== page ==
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Subjects touched upon in the book, The Wormhole Adventures: Travel Is Relative

Crows

You probably use tools all day long without even thinking about it. You pick up a pencil to write. You eat with a fork or spoon. You use keys to open doors. And you probably learned most of these skills when you were very young.

Crows, it seems, can learn to use tools without any help at all. A new study has found that the birds can use sticks to get food, even when nobody teaches them what to do. It's the first clear example in vertebrates (animals with backbones) showing that tool use is an instinct that some animals are born with.


A hand-raised young crow uses a twig to poke food out of slot without ever having seen the trick before.

The researchers, who are from the University of Oxford in England, knew that certain birds, such as woodpecker finches, burrowing owls, and New Caledonian crows, often make and use tools. What they wanted to find out was whether a young bird learned to use tools by watching others, or if they were born with the skill.

Scientist Benjamin Kenward took on the project after some New Caledonian crows were brought to England to start a breeding colony. The crows had trouble incubating their eggs, so Kenward moved the eggs to an incubator—a machine that keeps them at the right temperature. After the eggs hatched, he became a surrogate parent to four of the little chicks.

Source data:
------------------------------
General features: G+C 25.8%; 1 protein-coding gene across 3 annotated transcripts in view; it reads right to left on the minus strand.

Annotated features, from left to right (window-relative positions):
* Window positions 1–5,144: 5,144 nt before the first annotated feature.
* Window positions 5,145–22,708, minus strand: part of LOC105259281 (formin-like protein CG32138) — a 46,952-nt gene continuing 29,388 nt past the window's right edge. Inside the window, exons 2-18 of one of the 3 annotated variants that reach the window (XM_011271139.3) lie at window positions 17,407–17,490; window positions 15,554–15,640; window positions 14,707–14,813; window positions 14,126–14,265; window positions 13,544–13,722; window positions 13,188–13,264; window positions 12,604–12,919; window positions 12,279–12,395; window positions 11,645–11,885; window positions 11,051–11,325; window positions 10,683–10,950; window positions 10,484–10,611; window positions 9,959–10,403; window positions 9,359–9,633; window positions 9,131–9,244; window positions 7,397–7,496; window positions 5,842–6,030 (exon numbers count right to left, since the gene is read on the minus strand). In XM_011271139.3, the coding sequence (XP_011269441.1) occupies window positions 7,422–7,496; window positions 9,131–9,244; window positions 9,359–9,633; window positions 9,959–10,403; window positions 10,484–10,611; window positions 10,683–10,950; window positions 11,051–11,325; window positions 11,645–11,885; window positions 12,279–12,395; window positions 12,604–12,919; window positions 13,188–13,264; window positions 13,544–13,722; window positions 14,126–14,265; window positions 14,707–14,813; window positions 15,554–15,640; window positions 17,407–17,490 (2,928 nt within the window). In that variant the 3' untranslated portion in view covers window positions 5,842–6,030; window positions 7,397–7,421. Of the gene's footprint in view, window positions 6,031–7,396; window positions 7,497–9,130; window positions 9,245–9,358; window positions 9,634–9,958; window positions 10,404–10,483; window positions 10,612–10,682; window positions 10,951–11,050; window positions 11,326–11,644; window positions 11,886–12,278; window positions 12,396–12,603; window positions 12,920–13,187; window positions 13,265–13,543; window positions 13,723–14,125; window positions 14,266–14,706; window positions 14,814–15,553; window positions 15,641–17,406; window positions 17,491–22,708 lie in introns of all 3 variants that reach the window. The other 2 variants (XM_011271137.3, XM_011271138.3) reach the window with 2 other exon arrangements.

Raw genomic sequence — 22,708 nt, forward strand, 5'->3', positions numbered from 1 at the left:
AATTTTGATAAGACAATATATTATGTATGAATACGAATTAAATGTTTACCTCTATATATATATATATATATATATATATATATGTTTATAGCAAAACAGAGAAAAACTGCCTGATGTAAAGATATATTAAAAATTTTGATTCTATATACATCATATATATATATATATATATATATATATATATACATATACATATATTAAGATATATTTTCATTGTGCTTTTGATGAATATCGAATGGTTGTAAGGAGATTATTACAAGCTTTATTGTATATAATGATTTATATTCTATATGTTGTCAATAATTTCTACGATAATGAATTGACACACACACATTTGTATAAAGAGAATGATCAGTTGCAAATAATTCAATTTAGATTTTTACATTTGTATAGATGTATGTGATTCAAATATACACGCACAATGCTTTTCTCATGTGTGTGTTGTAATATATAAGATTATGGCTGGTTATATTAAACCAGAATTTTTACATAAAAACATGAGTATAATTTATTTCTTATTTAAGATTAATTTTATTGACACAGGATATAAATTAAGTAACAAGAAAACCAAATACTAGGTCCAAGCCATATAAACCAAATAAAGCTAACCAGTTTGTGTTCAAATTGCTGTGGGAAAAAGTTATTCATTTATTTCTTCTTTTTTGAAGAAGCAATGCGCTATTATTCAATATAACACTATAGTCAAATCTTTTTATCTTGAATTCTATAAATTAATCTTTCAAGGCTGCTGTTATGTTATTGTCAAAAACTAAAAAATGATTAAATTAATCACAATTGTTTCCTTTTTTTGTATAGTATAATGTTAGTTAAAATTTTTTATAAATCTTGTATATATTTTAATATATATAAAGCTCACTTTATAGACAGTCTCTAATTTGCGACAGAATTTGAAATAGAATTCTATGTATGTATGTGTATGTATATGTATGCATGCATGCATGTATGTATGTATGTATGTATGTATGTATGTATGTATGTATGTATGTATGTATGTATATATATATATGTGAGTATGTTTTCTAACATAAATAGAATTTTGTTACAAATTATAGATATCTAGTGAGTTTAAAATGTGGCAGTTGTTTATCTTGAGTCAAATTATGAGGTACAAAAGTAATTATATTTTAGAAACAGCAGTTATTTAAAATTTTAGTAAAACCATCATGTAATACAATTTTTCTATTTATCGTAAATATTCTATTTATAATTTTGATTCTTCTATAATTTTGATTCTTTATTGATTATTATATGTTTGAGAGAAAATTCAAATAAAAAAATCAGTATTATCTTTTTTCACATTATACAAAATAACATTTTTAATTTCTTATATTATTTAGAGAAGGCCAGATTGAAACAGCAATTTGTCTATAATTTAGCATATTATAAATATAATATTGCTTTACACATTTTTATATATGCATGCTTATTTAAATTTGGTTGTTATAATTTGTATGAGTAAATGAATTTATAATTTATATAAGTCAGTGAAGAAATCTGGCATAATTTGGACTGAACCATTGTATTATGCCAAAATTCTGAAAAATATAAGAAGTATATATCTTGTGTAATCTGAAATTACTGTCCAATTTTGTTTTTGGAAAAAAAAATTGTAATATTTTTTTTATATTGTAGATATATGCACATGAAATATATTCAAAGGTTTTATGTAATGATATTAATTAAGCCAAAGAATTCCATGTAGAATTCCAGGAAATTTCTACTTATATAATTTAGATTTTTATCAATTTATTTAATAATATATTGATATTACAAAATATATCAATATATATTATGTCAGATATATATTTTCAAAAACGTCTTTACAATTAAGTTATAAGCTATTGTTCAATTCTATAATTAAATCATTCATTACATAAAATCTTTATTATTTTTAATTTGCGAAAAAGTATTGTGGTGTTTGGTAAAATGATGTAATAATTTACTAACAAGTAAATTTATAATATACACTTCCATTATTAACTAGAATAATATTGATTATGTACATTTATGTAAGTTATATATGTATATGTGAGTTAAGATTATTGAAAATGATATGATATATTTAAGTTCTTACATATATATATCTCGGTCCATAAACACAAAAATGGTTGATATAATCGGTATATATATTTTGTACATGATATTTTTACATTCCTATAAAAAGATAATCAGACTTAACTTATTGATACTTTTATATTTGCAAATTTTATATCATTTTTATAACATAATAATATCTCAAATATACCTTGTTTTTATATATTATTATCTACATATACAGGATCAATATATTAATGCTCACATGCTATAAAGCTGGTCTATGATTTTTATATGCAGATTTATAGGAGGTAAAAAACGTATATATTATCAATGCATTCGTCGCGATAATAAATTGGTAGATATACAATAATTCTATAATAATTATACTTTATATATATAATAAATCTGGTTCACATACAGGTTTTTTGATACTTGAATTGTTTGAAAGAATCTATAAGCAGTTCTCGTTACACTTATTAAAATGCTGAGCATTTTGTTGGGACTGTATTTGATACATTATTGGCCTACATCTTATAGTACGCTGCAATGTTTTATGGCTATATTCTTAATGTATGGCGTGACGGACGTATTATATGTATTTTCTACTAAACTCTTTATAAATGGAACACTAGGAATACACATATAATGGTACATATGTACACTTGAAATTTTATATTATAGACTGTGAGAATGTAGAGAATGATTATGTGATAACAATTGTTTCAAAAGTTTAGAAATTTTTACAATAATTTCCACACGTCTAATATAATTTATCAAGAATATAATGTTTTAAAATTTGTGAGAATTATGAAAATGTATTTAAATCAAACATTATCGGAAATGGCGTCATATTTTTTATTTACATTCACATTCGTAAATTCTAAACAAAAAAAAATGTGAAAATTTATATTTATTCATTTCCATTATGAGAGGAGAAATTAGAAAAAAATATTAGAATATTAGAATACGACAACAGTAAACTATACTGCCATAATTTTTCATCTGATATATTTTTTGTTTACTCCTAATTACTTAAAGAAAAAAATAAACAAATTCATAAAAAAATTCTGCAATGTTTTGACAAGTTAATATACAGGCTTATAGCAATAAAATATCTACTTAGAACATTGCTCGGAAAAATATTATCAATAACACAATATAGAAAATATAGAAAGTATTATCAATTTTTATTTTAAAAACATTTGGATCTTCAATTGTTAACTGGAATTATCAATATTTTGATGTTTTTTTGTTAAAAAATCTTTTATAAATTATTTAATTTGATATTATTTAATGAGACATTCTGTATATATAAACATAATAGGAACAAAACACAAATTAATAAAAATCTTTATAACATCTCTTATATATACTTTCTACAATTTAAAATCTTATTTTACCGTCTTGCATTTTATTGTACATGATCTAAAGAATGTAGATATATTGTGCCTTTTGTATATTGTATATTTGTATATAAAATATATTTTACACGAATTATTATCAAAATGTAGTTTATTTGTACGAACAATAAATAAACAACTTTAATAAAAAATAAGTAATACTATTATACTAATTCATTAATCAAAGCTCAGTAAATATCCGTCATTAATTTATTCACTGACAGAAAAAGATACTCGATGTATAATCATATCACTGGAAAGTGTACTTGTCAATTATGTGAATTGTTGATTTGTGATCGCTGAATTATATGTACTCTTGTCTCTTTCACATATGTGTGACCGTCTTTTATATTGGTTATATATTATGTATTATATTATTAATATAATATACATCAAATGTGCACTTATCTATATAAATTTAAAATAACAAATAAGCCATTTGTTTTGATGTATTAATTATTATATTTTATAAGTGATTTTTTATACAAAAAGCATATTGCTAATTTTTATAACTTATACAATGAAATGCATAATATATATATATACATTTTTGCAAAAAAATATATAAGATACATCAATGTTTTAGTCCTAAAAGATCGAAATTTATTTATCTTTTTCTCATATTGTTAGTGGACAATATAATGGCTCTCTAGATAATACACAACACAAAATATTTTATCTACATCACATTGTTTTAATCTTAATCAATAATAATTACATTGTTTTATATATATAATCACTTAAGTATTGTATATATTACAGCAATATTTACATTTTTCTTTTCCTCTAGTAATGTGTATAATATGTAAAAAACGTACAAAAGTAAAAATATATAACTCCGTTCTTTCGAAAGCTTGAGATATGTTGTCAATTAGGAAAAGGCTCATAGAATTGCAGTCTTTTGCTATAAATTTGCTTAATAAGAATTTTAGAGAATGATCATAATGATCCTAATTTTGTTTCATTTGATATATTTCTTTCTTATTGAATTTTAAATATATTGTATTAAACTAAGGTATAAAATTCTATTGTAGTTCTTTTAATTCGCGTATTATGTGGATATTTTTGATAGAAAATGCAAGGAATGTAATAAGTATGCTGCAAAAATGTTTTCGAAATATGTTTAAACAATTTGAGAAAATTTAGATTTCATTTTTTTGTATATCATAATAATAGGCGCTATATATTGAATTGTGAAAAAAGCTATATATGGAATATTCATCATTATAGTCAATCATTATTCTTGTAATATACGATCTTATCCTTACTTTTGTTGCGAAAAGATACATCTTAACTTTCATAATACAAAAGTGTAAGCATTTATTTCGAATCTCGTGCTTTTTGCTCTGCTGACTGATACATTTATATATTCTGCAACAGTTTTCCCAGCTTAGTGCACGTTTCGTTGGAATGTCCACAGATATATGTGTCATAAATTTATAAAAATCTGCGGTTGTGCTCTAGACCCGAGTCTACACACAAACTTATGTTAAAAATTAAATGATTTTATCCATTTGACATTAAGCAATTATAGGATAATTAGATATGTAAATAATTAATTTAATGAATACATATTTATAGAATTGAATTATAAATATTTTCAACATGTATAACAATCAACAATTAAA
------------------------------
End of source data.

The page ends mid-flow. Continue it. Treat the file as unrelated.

Kenward gave up much of his normal life for months to take care of the birds. Several times a day, he gave two of the little crows twig lessons by showing them how to drag sticks through crevices to get food. Kenward did not give lessons to the other two crows, and they were not allowed to watch him work with the first two.

Nevertheless, all four crows figured out how to use tools. The birds that were not given lessons, for example, picked up sticks and poked them at food placed inside little slots.

One young crow even made a tool of his own. The researchers put long, strong leaves in the birds' cages. This crow ripped a strip off a leaf and used the strip to poke food out of hard-to-reach places. Wild crows do the same sort of thing, but their strips tend to have fancier edges.

Still, even though tool use appears to be instinctive, scientists say, teaching might be important for learning better ways to do something. We may have an instinct to put things in our mouth, but we learn from our parents how to do it the correct way.